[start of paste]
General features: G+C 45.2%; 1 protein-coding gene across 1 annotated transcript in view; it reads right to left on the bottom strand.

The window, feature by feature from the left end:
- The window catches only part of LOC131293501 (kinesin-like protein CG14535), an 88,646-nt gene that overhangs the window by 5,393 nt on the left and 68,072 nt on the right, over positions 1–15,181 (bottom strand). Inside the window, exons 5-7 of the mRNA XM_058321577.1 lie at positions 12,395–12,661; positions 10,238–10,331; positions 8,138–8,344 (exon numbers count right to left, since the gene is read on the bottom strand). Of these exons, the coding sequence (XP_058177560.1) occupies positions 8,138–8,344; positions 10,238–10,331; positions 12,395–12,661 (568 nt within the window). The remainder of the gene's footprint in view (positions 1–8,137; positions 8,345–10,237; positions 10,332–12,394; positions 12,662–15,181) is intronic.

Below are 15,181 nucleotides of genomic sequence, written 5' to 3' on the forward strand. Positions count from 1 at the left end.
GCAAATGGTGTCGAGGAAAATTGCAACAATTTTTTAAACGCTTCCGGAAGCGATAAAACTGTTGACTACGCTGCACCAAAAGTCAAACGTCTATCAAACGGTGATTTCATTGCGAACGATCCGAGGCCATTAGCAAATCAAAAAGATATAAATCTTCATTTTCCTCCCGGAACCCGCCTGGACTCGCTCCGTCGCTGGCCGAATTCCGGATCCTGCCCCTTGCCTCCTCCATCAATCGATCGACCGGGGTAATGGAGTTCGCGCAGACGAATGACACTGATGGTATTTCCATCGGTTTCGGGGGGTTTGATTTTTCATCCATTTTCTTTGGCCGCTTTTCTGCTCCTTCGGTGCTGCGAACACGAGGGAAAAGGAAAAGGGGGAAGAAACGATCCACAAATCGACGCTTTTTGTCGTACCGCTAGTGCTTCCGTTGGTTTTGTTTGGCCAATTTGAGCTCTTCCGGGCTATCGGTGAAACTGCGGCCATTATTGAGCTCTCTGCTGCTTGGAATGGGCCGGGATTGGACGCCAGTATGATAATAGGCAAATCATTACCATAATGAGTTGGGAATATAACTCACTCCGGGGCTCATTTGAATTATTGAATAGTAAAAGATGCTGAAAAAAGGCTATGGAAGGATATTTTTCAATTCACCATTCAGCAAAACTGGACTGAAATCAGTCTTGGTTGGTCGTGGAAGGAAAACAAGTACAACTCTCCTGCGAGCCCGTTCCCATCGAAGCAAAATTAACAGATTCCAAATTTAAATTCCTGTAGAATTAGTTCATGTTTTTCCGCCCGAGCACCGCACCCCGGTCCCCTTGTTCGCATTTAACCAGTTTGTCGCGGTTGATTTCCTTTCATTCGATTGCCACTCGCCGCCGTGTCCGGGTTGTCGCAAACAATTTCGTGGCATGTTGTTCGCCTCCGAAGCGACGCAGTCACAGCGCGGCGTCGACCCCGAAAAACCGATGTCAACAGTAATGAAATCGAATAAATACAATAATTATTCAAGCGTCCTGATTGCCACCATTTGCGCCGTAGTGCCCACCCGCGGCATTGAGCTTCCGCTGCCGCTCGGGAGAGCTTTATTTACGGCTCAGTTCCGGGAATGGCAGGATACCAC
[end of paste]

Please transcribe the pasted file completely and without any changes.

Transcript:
General features: G+C 45.2%; 1 protein-coding gene across 1 annotated transcript in view; it reads right to left on the bottom strand.

The window, feature by feature from the left end:
- The window catches only part of LOC131293501 (kinesin-like protein CG14535), an 88,646-nt gene that overhangs the window by 5,393 nt on the left and 68,072 nt on the right, over positions 1–15,181 (bottom strand). Inside the window, exons 5-7 of the mRNA XM_058321577.1 lie at positions 12,395–12,661; positions 10,238–10,331; positions 8,138–8,344 (exon numbers count right to left, since the gene is read on the bottom strand). Of these exons, the coding sequence (XP_058177560.1) occupies positions 8,138–8,344; positions 10,238–10,331; positions 12,395–12,661 (568 nt within the window). The remainder of the gene's footprint in view (positions 1–8,137; positions 8,345–10,237; positions 10,332–12,394; positions 12,662–15,181) is intronic.

Below are 15,181 nucleotides of genomic sequence, written 5' to 3' on the forward strand. Positions count from 1 at the left end.
GCAAATGGTGTCGAGGAAAATTGCAACAATTTTTTAAACGCTTCCGGAAGCGATAAAACTGTTGACTACGCTGCACCAAAAGTCAAACGTCTATCAAACGGTGATTTCATTGCGAACGATCCGAGGCCATTAGCAAATCAAAAAGATATAAATCTTCATTTTCCTCCCGGAACCCGCCTGGACTCGCTCCGTCGCTGGCCGAATTCCGGATCCTGCCCCTTGCCTCCTCCATCAATCGATCGACCGGGGTAATGGAGTTCGCGCAGACGAATGACACTGATGGTATTTCCATCGGTTTCGGGGGGTTTGATTTTTCATCCATTTTCTTTGGCCGCTTTTCTGCTCCTTCGGTGCTGCGAACACGAGGGAAAAGGAAAAGGGGGAAGAAACGATCCACAAATCGACGCTTTTTGTCGTACCGCTAGTGCTTCCGTTGGTTTTGTTTGGCCAATTTGAGCTCTTCCGGGCTATCGGTGAAACTGCGGCCATTATTGAGCTCTCTGCTGCTTGGAATGGGCCGGGATTGGACGCCAGTATGATAATAGGCAAATCATTACCATAATGAGTTGGGAATATAACTCACTCCGGGGCTCATTTGAATTATTGAATAGTAAAAGATGCTGAAAAAAGGCTATGGAAGGATATTTTTCAATTCACCATTCAGCAAAACTGGACTGAAATCAGTCTTGGTTGGTCGTGGAAGGAAAACAAGTACAACTCTCCTGCGAGCCCGTTCCCATCGAAGCAAAATTAACAGATTCCAAATTTAAATTCCTGTAGAATTAGTTCATGTTTTTCCGCCCGAGCACCGCACCCCGGTCCCCTTGTTCGCATTTAACCAGTTTGTCGCGGTTGATTTCCTTTCATTCGATTGCCACTCGCCGCCGTGTCCGGGTTGTCGCAAACAATTTCGTGGCATGTTGTTCGCCTCCGAAGCGACGCAGTCACAGCGCGGCGTCGACCCCGAAAAACCGATGTCAACAGTAATGAAATCGAATAAATACAATAATTATTCAAGCGTCCTGATTGCCACCATTTGCGCCGTAGTGCCCACCCGCGGCATTGAGCTTCCGCTGCCGCTCGGGAGAGCTTTATTTACGGCTCAGTTCCGGGAATGGCAGGATACCAC